In my last blog I gave the background for chronic kidney disease (CKD). Now let’s look at possible causes and treatments.
Studies show an association between the feline distemper vaccine and CKD. It turns out that the viruses used in the vaccine are grown on feline kidney tissue cultures. While the vaccinated cat’s immune system is being stimulated against the viruses, it is also being stimulated against its own kidneys. That’s a great recipe for CKD.
In my opinion, another contributing factor in CKD is dry pet food. This is especially true for cats. It turns out that cats evolved from desert creatures. Since in the desert, there are few puddles to drink from, cats do not have a strong thirst drive. They were designed to get the fluid they need from the food (mice and birds) they ate.
Enter conventional kibble. If you have ever soaked dry pet food in water and watched it suck up all the fluid then you have an idea of what happens when pets eat dry food – it sucks much of the fluid out of their systems.
Research has shown that cats eating dry food make a more concentrated urine than those on canned food. The high concentration is due to the dehydration caused by the food. As I mentioned last week, dehydration damages the kidneys. The more concentrated urine also more easily causes the formation of crystals in the urine. Isn’t it interesting how cats are prone to CKD and urinary crystals? Ya think the food could have anything to do with it???
Once a pet has developed CKD, most vets want to pop them on a low protein prescription diet. Though the names of these diets may sound scientific, what’s inside is not. Remember how protein loss from the kidneys is one of the first signs of CKD? What happens if you lower the protein intake while the body is kicking out more protein? Basically, the body takes protein from its own muscle tissue. While the kidney numbers might look better, the patient is not. TREAT THE PATIENT NOT THE NUMBERS!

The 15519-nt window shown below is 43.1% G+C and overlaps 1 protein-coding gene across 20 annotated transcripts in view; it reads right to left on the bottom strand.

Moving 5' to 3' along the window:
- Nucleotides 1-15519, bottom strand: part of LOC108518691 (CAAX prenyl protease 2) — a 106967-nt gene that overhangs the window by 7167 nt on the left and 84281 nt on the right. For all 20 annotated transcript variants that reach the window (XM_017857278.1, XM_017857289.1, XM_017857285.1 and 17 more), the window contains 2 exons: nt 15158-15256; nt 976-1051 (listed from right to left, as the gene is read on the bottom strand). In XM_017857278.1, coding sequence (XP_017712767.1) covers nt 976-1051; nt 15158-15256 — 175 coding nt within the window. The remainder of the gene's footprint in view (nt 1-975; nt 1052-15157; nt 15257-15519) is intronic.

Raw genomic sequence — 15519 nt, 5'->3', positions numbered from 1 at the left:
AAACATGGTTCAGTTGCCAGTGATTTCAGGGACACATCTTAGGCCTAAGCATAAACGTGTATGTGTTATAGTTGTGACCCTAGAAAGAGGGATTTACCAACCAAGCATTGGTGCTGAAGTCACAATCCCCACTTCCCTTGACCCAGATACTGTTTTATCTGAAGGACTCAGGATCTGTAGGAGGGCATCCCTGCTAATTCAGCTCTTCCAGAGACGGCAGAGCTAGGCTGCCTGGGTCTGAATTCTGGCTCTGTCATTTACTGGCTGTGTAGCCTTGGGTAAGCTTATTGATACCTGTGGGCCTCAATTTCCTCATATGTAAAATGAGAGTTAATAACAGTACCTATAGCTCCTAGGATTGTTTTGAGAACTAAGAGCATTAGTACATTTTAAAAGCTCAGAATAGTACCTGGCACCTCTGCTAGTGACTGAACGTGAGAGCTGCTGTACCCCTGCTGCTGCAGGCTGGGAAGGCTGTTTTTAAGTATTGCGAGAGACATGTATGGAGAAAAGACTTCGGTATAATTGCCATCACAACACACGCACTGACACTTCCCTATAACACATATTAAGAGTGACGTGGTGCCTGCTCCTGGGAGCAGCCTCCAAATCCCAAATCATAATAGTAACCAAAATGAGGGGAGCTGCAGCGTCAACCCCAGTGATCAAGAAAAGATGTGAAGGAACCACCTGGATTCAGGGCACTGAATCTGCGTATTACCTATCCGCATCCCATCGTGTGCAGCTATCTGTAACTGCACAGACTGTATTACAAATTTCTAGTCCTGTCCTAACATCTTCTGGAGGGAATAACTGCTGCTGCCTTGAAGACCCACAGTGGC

This study indicates that protein restriction does not stop the progression of kidney disease in dogs and this study and this study come to the same conclusion for cats. Protein restriction is only helpful in the late stages of CKD, especially when the blood phosphorus level starts to elevate.
And of course, high protein diets do not cause CKD. If they did, dogs and cats would not have evolved eating high protein diets. The ancestors of the dog and cat that could not handle high protein diets did not live to pass on their genes.
So, to prevent CKD in cats, limit vaccines and eliminate dry food. Once any pet is diagnosed with CKD, DO NOT put them on a low protein diet until late stages have been reached.
Next week I have more tips for helping pets with chronic kidney disease.